How to Clean Up Your Handcrafted Soap
It feels good to wash with good soap, and it feels even better to give your beautiful soap to others.
Even if you don’t want to package your hand-made soap, it should look like time was spent on the presentation.
The way you finish your soap bars could be the difference between a rough home-made looking soap and one that looks professional.
What does Professional soap look like?
- Nice even edges. Not sharp, but smooth to the touch.
- When someone is using a smooth edged soap it fits better in their hands and feels soothing.
- As the soap rolls around in the users hands, the scent should be soft and not overwhelming.
Soap is considered by many to be the ultimate luxury item. People are willing to pay a lot for something they know will make them feel pampered.
Finished look for soap
When I began soap making, the finishing techniques were not at the top of my list. My Soap Edges weren’t smooth.
I liked the rustic look and thought it looked really natural.
Over the years I’ve changed my soap style and I do enjoy a nicely finished bar of soap to both look at and use.
How do you smooth edges of soap?
After years of experimentation, I have learned many things about making soaps.
One of them is if you want your edges to be nice and smooth, you have to “finish” your bars by hand.
How do you Bevel soap edges?
Soap edgers or soap bevellers are one of the easiest ways to professionally finish your soap edges.
I had a soap edger made for me. This mechanism sliced off the point of the edges but it was removing too much soap.
After awhile, as I became busier and busier, I collected over 60 kg (over 130 pounds) of soap waste from using this technique.
I switched to a potato peelers and I’ve also tried using beveled soap edge molds. The edges were built into the mold.
Soap finishing technique
This method in the video is by far the easiest and least wasteful way to finish your soap edges.
I accidently discovered it when I went to cut my soap on an edger and because there was oatmeal in the bar it looked like a complete mess.
I tried to clean up the edge with a butter knife then quickly discovered how much less waste I created when the batch was finished.
The edges looked soft and round. The soap was comfortable in my hand and this is the method I still use.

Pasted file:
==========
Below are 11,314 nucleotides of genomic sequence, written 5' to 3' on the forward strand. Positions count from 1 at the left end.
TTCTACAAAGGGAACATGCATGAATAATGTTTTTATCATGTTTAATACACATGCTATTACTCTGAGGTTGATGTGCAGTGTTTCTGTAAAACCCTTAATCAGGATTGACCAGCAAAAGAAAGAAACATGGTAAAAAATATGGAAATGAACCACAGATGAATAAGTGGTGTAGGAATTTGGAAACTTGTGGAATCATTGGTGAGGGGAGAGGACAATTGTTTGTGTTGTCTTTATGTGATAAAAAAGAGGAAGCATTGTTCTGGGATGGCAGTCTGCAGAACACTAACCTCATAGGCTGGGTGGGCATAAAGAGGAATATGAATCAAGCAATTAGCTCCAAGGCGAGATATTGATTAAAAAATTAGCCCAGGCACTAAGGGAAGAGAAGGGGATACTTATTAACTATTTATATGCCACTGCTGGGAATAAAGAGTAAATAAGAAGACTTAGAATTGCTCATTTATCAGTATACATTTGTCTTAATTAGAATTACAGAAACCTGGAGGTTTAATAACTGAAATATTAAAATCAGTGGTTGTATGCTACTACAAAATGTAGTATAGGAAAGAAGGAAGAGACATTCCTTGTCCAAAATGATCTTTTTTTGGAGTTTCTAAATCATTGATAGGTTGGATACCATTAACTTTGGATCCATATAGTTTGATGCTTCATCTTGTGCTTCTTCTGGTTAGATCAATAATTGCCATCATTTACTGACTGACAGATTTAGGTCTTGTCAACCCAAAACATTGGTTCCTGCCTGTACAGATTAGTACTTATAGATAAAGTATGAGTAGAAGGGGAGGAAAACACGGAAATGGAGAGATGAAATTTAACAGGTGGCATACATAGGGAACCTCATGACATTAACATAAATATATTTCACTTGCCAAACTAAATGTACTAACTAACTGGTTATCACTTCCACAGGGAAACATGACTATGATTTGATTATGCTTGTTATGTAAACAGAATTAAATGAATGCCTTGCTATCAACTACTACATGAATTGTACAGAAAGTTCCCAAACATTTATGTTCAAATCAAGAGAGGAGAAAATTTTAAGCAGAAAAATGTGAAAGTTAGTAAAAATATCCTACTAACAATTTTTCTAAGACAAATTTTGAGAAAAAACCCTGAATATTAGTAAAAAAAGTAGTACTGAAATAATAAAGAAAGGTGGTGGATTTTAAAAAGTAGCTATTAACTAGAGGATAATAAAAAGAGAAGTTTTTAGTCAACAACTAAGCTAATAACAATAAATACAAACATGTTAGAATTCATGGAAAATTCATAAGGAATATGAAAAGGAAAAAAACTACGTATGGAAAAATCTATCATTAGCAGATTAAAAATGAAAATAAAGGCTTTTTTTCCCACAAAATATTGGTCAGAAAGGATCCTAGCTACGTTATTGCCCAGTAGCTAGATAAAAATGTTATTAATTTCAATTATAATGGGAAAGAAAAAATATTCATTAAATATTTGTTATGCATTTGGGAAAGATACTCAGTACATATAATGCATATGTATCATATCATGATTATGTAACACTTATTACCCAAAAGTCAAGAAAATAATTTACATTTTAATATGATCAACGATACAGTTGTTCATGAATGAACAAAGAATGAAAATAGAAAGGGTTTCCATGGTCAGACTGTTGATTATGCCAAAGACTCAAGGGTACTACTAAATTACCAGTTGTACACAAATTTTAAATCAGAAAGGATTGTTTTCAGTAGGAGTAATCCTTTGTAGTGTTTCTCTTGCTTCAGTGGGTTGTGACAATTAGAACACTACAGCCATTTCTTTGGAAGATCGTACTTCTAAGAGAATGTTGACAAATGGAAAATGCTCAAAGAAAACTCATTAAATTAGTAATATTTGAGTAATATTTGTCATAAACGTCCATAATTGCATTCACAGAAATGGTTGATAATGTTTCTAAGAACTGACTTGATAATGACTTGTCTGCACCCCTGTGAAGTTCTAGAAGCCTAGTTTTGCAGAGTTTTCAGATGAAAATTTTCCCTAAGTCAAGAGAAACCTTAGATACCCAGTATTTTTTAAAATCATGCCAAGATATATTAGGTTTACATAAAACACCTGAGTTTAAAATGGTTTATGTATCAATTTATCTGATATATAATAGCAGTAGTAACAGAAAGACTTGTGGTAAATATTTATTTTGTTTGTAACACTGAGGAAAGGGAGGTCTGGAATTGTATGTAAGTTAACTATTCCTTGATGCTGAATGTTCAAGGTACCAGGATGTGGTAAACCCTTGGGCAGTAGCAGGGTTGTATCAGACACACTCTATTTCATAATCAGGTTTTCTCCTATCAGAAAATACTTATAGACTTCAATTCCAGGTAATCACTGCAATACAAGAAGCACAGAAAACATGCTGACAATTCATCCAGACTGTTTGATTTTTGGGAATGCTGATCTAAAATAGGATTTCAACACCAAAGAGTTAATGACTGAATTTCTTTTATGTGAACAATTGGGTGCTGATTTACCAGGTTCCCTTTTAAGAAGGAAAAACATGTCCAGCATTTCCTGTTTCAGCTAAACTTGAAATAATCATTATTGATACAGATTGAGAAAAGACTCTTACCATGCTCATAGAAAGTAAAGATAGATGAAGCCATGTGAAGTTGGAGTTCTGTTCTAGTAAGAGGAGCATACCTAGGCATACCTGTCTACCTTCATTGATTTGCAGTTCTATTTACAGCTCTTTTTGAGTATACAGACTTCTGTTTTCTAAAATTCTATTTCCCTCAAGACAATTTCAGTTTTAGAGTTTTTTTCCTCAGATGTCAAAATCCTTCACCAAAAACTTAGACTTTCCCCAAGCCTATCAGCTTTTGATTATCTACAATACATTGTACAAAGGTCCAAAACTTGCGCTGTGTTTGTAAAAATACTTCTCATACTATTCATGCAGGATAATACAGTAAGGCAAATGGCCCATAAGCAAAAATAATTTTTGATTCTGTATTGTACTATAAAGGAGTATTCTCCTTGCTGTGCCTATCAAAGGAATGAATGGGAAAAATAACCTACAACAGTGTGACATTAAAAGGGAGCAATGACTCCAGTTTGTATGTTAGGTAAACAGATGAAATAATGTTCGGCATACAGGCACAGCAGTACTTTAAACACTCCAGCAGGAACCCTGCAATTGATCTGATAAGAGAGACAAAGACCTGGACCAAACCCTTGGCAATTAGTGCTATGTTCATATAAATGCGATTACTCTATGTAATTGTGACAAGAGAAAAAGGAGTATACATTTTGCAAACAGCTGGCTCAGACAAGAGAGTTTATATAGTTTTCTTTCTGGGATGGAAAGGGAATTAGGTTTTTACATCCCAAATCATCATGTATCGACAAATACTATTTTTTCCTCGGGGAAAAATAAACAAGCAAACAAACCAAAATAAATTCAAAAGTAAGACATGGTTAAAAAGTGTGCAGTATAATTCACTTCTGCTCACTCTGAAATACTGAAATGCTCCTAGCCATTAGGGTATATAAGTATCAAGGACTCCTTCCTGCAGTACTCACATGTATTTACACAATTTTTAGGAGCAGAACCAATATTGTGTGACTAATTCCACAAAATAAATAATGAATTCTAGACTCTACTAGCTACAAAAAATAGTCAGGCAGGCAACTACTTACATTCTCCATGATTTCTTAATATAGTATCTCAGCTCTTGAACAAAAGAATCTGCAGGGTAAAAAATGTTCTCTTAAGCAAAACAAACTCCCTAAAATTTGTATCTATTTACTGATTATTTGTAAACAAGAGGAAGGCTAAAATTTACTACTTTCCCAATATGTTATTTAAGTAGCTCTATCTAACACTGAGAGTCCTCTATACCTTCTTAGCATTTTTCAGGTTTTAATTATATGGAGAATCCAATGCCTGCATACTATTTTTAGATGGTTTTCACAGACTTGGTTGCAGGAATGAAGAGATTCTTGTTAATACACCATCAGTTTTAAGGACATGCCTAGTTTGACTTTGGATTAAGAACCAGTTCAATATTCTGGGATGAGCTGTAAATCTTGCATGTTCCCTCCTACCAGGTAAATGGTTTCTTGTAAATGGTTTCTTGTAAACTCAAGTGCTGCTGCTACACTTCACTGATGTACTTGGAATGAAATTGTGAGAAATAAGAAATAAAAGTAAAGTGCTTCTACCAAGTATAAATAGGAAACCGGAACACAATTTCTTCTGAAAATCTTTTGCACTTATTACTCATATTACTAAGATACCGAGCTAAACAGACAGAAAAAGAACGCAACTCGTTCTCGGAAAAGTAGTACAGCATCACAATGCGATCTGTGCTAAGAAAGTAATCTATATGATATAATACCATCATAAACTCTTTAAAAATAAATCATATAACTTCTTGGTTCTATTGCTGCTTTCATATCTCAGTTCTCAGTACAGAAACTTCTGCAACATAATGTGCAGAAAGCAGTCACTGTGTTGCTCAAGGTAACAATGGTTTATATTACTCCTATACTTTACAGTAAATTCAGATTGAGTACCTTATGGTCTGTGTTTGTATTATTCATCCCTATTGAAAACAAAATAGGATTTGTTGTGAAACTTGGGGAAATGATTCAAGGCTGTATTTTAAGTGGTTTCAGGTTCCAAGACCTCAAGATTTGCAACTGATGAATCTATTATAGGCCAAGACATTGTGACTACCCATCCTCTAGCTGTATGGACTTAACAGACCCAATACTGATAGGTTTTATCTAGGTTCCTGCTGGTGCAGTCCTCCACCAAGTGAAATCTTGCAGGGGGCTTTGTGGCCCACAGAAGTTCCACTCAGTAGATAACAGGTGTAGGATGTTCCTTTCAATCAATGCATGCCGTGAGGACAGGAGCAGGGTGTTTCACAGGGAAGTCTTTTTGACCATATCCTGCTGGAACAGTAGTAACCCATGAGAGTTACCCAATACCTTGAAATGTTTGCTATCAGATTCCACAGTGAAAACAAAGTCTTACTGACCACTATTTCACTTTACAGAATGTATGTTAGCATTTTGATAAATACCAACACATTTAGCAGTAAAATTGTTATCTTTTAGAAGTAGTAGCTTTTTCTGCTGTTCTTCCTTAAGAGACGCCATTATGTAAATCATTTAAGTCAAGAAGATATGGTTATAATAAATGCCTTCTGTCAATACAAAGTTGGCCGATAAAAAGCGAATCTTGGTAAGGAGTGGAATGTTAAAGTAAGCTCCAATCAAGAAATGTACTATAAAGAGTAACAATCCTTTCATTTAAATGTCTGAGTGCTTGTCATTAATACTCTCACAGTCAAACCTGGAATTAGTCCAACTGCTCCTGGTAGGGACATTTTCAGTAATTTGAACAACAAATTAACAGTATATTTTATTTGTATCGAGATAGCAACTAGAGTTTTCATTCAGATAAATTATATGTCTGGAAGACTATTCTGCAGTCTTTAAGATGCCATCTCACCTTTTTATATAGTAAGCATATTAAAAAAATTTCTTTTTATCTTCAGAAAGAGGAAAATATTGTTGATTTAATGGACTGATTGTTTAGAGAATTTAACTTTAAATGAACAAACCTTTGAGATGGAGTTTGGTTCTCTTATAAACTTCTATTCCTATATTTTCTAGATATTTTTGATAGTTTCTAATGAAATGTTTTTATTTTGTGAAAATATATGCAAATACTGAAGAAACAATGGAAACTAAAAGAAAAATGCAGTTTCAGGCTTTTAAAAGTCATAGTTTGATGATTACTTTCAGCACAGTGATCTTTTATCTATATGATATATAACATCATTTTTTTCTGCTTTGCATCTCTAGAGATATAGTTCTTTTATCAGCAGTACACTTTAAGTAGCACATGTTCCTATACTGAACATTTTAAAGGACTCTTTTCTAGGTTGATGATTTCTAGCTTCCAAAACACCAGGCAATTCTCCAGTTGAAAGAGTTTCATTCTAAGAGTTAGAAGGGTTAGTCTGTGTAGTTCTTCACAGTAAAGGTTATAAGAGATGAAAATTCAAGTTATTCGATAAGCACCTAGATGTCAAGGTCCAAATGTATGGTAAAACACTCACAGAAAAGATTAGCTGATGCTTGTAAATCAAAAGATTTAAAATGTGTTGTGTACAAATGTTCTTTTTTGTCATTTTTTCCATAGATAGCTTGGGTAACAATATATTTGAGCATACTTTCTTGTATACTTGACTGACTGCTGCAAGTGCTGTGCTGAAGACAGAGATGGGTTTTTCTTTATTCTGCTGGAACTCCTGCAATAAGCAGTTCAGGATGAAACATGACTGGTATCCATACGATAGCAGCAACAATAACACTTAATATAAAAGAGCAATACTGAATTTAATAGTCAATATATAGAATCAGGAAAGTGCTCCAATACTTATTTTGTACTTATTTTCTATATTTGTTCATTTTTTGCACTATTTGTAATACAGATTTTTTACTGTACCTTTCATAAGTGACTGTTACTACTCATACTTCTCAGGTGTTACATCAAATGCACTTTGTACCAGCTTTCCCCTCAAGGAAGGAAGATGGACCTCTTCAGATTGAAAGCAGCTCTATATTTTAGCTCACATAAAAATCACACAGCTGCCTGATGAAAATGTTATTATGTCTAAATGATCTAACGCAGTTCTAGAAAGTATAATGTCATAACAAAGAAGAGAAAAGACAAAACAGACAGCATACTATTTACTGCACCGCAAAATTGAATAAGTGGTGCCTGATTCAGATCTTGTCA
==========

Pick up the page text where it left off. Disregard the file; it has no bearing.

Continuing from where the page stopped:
Here’s a Helpful Video to Finish your Soap Edges
As you can see there are a few options when it comes to your soap and how you finish your soap edges. Choose what feels right to you.
What to do with Soap Scraps
There are several things you can do with the soap waste from using a soap edger.
Confetti soap making is one use for the scraps. This is when you add the soap scraps to a fresh batch of soap at the right time. You then get a confetti or chunk soap when you finish making the soap.
This is taught in the Soap Making School Complete Package Course.
Another great way to use the soap scraps is to place them in a bottle with 3 times the amount of hot water as the soap scraps. This soap that you create will be perfect for washing dishes, cleaning the floor or even the bathtub and toilet.
If you allow the soap to melt for a few days after you add the hot water, the soap will melt into the water. This melted soap is also very practical for washing clothes either by hand or in a clothes washer. Just make sure you are using a top load washer and not a front load. It tends to get too sudsy for the front loaders.
If you’re ready to take the leap and learn more about soap making, come join Soap Making School where you’ll learn how to make cold process, hot process and natural liquid soap.
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This is great advice! I’ll be sure to try this out. I was looking for a way to figure out how to lessen the waste when I finish my soap. I have soap edgers but I always felt that they were taking a little too much off.